A plant-based diet is not an all-or-nothing program, but a way of life that is tailored to each individual. It may be especially beneficial for those with obesity, Type 2 diabetes, high blood pressure, lipid disorders, or cardiovascular disease. The benefits realized will be relative to the level of adherence and the amount of animal products consumed. Strict forms of plant-based diets with little or no animal products may be needed for individuals with inoperable or severe coronary artery disease. Low-sodium, plant-based diets may be prescribed for individuals with high blood pressure or a family history of coronary artery disease or stroke. A patient with obesity and diabetes will benefit from a plant-based diet that includes a moderate amount of fruits and vegetables and minimal low-fat animal products. Severe obesity may require counseling and initial management with a low-calorie diet or very-low-calorie diet and the supervision of a physician’s team. Patients with kidney disease may need a plant-based diet with special restrictions, for example fruits and vegetables that are high in potassium and phosphorus. Finally, patients with thyroid disease will need to be careful when consuming plants that are mild goitrogens, like soy, raw cruciferous vegetables, sweet potatoes, and corn. These patients should be informed that cooking these vegetables inactivates the goitrogens.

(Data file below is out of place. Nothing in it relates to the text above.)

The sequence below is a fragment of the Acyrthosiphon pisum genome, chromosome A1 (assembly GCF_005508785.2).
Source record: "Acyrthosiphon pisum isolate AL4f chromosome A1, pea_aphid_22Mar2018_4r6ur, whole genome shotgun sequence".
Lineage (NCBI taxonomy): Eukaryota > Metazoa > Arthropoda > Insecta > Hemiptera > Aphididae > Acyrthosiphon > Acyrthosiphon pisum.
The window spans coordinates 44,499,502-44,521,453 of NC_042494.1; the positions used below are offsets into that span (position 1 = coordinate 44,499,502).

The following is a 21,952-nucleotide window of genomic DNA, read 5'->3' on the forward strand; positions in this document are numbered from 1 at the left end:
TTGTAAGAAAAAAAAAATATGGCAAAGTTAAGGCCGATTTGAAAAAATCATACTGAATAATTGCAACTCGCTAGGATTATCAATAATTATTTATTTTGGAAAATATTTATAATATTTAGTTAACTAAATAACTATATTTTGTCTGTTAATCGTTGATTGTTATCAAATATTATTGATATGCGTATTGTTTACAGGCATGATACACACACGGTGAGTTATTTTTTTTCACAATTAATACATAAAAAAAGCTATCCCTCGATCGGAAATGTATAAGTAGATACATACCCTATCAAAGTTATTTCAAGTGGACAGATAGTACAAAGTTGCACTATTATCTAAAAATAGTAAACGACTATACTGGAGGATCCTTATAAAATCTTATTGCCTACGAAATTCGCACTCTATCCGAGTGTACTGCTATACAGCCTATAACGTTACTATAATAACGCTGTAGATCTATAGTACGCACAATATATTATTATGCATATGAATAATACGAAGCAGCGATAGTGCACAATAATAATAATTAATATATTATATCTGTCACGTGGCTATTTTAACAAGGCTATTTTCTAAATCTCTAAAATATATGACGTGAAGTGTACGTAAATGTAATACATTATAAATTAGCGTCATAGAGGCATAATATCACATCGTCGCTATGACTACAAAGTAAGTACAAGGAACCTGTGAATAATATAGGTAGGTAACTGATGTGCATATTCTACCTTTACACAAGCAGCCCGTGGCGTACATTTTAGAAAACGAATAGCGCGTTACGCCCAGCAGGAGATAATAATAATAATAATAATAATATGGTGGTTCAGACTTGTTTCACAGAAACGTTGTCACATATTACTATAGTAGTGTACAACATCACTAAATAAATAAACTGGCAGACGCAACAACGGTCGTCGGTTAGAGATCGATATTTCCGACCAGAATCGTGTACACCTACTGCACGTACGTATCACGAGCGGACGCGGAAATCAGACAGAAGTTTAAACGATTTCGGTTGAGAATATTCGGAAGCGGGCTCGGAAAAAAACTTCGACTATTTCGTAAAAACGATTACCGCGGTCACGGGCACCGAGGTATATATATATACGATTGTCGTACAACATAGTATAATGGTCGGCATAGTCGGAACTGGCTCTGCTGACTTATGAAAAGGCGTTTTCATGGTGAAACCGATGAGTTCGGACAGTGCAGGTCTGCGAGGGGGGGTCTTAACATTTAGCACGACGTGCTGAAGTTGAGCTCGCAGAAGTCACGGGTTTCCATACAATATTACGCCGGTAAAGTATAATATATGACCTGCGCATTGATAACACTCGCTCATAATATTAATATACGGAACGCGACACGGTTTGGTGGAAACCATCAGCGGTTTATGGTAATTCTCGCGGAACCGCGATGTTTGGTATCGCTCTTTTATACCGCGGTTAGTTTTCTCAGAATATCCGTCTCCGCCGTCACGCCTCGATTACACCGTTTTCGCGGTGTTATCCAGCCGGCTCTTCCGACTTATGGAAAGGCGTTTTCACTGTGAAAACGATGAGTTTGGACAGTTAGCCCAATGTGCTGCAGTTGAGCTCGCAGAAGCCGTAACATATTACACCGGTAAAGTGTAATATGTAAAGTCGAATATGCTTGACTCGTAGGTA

Source: Nutritional Update for Physicians: Plant-Based Diets

Global Nutrition Study Changes Nothing – The Atlantic

The practically important findings were that the healthiest people in the world had diets that are full of fruits, beans, seeds, vegetables, and whole grains, and low in refined carbohydrates and sugar.